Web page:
Transportation | Texas Public Radio

Transportation

Wikimedia Commons (CC BY-SA 3.0) / http://bit.ly/2vzmlZy

Navigating public transportation, arranging for a ride service, or sometimes just getting down the sidewalk are daily situations that can be problematic for people with disabilities.

From Texas Standard.

With more options for transportation, could it be time to ditch the personal car completely?

Researchers from the University of Texas at Austin have created a new tool to help people make that call. It’s called Ride or Drive, and it calculates the cost of car ownership versus relying on transportation networking companies like your Lyfts and Ubers.

Dr. Todd Davidson, a research associate at the University of Texas at Austin’s Energy Institute and the co-creator of the Ride or Drive web tool, says they built the online calculator so people could evaluate their own personal situations.

From Texas Standard:

A plan for a high-speed rail line that would allow Texans to travel from Houston to Dallas in a quick 90 minutes is moving forward, but not without a lot of setbacks and continued opposition from some communities along the proposed route. Topics of concern include the possibility that train tracks will bisect private property, the high cost of building the bullet train and its financing.

Wikimedia Commons (CC BY-SA 3.0) / http://bit.ly/2vzmlZy

An estimated 14 percent of the San Antonio population lives with a disability, according to census data from 2011-2015

From Texas Standard:

In the Alamo City, the mayor's race ended in an upset, as an incumbent running for re-election was defeated for the first time in two decades. The margin was 55-45 percent, and Ivy Taylor, the city's first female, African-American mayor is out, defeated by City Councilmember Ron Nirenberg.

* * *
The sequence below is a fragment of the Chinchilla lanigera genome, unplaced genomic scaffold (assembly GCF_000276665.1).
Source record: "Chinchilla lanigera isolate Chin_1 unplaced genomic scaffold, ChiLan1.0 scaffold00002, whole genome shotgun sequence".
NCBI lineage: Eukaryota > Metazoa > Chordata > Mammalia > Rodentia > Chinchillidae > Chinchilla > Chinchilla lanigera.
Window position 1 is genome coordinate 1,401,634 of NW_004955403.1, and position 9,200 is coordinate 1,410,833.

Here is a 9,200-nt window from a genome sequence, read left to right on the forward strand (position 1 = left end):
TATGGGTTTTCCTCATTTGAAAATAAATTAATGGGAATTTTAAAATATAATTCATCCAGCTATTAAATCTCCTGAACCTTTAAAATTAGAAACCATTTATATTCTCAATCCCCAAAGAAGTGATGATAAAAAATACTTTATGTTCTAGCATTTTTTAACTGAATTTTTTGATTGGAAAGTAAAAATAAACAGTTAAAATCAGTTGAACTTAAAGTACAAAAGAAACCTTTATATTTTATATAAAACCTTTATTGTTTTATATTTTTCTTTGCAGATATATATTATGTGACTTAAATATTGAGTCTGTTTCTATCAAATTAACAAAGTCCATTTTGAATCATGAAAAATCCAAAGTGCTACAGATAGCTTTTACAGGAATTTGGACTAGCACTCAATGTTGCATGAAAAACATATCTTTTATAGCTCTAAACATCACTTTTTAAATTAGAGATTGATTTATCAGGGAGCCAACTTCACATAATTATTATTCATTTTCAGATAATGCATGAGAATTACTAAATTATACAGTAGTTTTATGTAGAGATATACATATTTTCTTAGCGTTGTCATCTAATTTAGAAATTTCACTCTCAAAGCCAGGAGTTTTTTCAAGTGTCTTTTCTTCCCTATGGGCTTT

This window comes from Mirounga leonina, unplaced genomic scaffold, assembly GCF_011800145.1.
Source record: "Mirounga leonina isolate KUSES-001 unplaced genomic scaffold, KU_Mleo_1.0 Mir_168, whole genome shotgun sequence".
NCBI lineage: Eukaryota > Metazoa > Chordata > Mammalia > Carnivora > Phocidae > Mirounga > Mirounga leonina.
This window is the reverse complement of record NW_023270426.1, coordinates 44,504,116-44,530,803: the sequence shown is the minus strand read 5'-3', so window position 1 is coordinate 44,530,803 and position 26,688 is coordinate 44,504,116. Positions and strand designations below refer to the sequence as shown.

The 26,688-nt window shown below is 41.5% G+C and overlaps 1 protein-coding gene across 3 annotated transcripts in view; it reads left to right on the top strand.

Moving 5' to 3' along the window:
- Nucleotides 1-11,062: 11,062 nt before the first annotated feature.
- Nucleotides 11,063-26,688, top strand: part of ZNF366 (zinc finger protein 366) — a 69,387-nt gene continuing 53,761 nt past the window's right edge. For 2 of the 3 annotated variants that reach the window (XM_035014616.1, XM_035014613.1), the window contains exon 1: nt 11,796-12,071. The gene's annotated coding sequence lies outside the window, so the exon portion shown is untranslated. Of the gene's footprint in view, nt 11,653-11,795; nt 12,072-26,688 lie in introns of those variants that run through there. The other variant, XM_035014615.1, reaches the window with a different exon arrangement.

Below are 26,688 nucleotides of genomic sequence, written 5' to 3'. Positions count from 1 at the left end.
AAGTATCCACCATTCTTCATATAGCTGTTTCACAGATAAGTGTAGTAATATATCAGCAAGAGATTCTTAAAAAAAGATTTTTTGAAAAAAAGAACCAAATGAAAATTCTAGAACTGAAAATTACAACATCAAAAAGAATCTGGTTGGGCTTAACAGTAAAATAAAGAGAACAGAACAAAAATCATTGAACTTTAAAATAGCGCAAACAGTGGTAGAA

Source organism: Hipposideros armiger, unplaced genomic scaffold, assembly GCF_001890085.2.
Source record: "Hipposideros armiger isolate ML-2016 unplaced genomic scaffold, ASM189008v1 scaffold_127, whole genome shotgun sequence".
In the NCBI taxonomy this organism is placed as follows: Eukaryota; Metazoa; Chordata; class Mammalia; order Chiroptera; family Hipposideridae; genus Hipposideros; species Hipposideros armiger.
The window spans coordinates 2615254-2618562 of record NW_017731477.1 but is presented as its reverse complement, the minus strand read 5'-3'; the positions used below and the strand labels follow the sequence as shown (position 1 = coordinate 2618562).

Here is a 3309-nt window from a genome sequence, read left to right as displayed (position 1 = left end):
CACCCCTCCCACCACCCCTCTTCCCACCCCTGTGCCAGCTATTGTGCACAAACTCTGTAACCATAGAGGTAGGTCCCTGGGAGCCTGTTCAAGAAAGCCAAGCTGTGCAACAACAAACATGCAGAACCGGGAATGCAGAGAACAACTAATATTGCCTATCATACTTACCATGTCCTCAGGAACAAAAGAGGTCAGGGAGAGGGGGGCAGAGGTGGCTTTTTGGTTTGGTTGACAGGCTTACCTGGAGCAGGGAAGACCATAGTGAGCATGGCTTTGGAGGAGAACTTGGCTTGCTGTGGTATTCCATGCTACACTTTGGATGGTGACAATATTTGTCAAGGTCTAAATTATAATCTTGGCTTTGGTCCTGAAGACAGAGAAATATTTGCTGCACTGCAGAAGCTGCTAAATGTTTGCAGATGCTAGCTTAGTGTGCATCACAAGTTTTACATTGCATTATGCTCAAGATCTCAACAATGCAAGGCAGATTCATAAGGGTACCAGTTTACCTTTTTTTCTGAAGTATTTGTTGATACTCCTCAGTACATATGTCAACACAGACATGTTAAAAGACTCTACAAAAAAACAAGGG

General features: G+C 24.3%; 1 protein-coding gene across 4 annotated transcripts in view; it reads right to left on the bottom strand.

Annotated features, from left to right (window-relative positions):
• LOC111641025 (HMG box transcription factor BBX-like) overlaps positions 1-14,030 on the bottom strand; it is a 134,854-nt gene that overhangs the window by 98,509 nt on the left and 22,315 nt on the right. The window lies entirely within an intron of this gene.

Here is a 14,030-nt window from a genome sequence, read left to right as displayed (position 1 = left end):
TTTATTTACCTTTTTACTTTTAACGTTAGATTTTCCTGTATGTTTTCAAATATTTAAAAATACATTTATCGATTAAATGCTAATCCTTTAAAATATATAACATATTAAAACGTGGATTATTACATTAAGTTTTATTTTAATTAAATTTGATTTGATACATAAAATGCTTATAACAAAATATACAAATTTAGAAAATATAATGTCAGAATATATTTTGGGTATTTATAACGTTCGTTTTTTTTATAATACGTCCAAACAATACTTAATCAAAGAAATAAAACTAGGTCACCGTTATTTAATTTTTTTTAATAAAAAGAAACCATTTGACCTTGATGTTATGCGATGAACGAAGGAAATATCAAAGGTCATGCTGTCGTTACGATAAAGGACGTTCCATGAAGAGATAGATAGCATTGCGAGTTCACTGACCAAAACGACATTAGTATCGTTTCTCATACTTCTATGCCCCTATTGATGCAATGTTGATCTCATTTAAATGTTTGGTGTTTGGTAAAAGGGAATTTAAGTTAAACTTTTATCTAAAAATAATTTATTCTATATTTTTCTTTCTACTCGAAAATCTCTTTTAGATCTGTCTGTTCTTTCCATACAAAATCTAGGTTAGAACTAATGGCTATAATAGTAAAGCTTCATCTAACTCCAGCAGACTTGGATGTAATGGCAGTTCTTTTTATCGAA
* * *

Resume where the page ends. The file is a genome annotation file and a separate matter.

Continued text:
flickr.com

When the Lone Star Rail project fell apart last year, communities along I-35 were left looking for a new plan that would reduce travel time between San Antonio and Austin.  Now, they think they’ve found one. 

MIGUEL GUTIERREZ JR. / KUT News

San Antonio's population is growing by leaps and bounds, but is the transportation system keeping up?

Shelley Kofler / Texas Public Radio

As San Antonio prepares to add more than 1.6 million new residents it holds the distinction of being the largest city in the country without a rail system to move them. 

This week Texas Public Radio’s Growing Pains Project is looking at options in a series of stories we’re calling, “Stuck Behind the Wheel.”

Joey Palacios / Texas Public Radio

Here are a few facts guaranteed to get your attention:  

The San Antonio area adds 146 new residents every day, and they’re bringing their cars.

A 50 minute drive today is expected to take 91 minutes in 2040.  

By then, 39 percent of our roadways will be severely congested all day long.

This week Texas Public Radio’s “Growing Pains” project takes a look at options for getting ahead of the traffic jam,  with a series of reports, “Stuck Behind The Wheel.” We start by looking at how San Antonio’s primary form of mass transit could be part of the solution. 

When the Texas Highway Department was established in Texas in 1917 there were only about 200-thousand cars in Texas.

And those drivers only had fewer than a thousand miles of paved roads in the entire state.

Today the Texas Department of Transportation, TxDot, is responsible for more than 80,000 miles of state paved roads that accommodate more than 25 million vehicles.

Pages